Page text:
Training soldiers in real life scenarios is especially important now as we face an ongoing war in Iraq.
Saturday, June 17, more than a thousand soldiers in the Army Reserves and the Air Force came to Fort Gordon to train in their annual Golden Medic program. Soldiers from as far as Puerto Rico and Germany are also participating. The 14-day program runs through June 24.
The soldiers are learning valuable lessons they could never have been taught in a classroom.
Real or fake, the lesson is the same.
In the training, injured patients from a simulated war were brought in both by air and on the ground, allowing soldiers a chance to get what most of them on the battlefield do not: a practice run.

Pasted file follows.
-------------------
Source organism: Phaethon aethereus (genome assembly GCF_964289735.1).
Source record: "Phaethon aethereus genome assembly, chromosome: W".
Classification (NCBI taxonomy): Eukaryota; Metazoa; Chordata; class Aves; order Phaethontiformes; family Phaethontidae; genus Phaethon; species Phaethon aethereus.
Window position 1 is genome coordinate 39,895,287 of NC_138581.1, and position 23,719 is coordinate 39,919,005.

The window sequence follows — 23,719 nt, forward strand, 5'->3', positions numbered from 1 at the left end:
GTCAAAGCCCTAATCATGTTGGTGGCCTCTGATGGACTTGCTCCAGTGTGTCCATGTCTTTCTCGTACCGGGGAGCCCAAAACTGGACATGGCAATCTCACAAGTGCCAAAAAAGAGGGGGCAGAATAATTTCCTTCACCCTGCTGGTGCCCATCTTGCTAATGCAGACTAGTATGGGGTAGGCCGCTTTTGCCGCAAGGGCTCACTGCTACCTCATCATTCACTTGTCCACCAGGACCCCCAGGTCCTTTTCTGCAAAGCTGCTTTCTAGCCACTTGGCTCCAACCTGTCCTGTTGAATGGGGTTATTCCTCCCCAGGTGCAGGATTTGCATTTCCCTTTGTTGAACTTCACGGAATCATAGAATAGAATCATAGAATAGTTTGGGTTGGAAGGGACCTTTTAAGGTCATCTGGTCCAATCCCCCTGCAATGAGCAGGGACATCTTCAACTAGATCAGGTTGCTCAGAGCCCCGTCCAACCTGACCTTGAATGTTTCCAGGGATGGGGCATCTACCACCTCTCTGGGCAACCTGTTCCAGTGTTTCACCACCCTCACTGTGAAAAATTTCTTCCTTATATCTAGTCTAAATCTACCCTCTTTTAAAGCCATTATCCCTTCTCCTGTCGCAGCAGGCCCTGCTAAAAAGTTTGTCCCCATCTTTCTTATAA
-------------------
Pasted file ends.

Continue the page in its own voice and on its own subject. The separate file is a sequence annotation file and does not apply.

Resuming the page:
Those who've fought in the wars in the Middle East say it's as close to the real thing as it can get.
"If you're in Iraq, it's brown instead of green, but you still have the same thing," says Staff Sgt. Buckley.
It's why this medical training exercise is especially important for soldiers.
"They base it on the information they receive in Iraq to make the training as realistic as possible," says observer/trainer Scott Forbes.
It's a valuable exercise that may someday bring more soldiers back home.